Baghdad is well beyond the scale of Jenin, Mogadishu, Kabul, and Grozny in area and population. The historical significance of the city and its environs for Islamic and world history is huge. The question of transition from regular warfare to guerilla warfare, and the role of the urban environment in that transition is critical for both US and Iraqi forces. Baghdad is the administrative, economic, and cultural center of Iraq with a peacetime population of five million. It is a stronghold of the Baath Socialist Party, whose followers know that Saddam’s departure is likely to mean bloody reprisals against them. But it is also a multi-ethnic city. Baghdad, like Iraq, is demographically young with over 40% of the population under 14 years of age. Saddam City [also know as Al-Thawra city], a densely-populated, working-class suburb of Baghdad that is home to 1.5 million, is the place likeliest to stage a revolt: it is an entirely Shia Muslim community and makes up 30% of the capital's population. Its youth are not likely to sit out the conflict. However, given the fate of the Shia revolt after the Gulf War (the US did not support the revolt as many Shia members expected, resulting in strong reprisals from Hussein), there is little likelihood that the Shia rebels will view US forces as liberators. Iran and Iraq have been engaged in quasi-covert support of rebels in each other’s country, and so it should be expected that Iranian-supported Shia will take the opportunity of collapse, if it emerges, to exercise the opportunity to revolt against a Sunni-Baath dominated Iraq. The assassination of the Grand Ayatollah Al-Sadr and two of his sons in the Shiite center of Al-Najaf in February 1999 set off mass demonstrations by Iraqi Shiites against the Baghdad government and led to the death of 27 protestors and the arrest of another 250 in Saddam City. The Iranian supported Supreme Council for the Islamic Revolution in Iraq (SCIRI) maintains a network of agents within the suburb.  Thus, the importance of understanding the ethnic-religious implications of fighting in Baghdad cannot be overestimated.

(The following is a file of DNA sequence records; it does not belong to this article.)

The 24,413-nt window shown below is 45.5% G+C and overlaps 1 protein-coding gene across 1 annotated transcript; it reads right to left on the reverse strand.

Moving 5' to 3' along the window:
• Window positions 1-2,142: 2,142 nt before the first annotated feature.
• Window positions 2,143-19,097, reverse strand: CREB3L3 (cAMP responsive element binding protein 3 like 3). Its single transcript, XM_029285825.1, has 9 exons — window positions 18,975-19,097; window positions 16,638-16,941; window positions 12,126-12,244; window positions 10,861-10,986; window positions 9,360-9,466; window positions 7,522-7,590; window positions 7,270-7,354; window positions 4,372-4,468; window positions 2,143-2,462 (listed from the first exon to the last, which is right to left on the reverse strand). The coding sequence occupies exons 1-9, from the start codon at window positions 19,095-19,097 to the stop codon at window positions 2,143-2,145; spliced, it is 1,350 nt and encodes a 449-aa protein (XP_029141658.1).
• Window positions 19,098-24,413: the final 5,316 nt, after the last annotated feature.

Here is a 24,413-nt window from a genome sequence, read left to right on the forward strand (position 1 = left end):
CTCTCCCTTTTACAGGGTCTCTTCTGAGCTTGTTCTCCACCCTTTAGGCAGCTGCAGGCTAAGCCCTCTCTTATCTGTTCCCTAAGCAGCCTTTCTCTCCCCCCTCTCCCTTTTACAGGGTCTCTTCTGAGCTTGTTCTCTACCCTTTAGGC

On 20 October it was reported that President Bush had authorized training for as many as 5,000 Iraqi opponents of Saddam Hussein in a National Security Presidential Directive of 3 October. The story did not make clear what opposition the US intended to support – Kurdish, Sunni, or Shia. The Iraqis would be trained in basic combat skills, as well as to serve as battlefield advisers, scouts, and interpreters with US ground troops. Eventually the number could grow to 10,000. This appears to be a wise move. Again, referring back to the fighting in the Russian republic of Chechnya in 1999, the Russians were greatly assisted in their successful assault on the city of Grozny by the addition of native Chechens who served as advisers/interpreters. The Iraqis in opposition to Hussein could assist US forces in a similar manner. One caveat to this thought: the opposition may be united in opposing Saddam but could fall out over ethnic/religious divisions as victory over Saddam appears imminent. In that case Baghdad could become a battleground among competing Iraqi factions with US/coalition forces in the middle of the fight.  Selection of Iraqi dissidents/defectors must be done with great care and in consideration of the desired political endstate.